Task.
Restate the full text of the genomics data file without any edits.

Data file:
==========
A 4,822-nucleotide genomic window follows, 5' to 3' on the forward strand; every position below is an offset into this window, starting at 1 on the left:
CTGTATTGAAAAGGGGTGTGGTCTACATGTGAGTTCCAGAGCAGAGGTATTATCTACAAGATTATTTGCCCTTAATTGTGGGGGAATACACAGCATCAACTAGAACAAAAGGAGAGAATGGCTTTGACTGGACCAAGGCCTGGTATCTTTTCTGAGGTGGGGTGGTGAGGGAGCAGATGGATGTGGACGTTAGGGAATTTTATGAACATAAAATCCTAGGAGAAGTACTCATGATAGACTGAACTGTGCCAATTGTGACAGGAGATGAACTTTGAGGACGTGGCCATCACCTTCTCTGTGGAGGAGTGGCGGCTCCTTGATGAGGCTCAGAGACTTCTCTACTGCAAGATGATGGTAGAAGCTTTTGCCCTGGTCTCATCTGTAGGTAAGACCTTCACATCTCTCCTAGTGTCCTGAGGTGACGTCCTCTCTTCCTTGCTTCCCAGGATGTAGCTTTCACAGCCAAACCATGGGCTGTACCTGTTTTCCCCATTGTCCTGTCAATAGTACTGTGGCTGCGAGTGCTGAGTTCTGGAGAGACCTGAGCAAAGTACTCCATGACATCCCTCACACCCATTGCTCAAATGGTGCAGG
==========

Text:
A 4,822-nucleotide genomic window follows, 5' to 3' on the forward strand; every position below is an offset into this window, starting at 1 on the left:
CTGTATTGAAAAGGGGTGTGGTCTACATGTGAGTTCCAGAGCAGAGGTATTATCTACAAGATTATTTGCCCTTAATTGTGGGGGAATACACAGCATCAACTAGAACAAAAGGAGAGAATGGCTTTGACTGGACCAAGGCCTGGTATCTTTTCTGAGGTGGGGTGGTGAGGGAGCAGATGGATGTGGACGTTAGGGAATTTTATGAACATAAAATCCTAGGAGAAGTACTCATGATAGACTGAACTGTGCCAATTGTGACAGGAGATGAACTTTGAGGACGTGGCCATCACCTTCTCTGTGGAGGAGTGGCGGCTCCTTGATGAGGCTCAGAGACTTCTCTACTGCAAGATGATGGTAGAAGCTTTTGCCCTGGTCTCATCTGTAGGTAAGACCTTCACATCTCTCCTAGTGTCCTGAGGTGACGTCCTCTCTTCCTTGCTTCCCAGGATGTAGCTTTCACAGCCAAACCATGGGCTGTACCTGTTTTCCCCATTGTCCTGTCAATAGTACTGTGGCTGCGAGTGCTGAGTTCTGGAGAGACCTGAGCAAAGTACTCCATGACATCCCTCACACCCATTGCTCAAATGGTGCAGG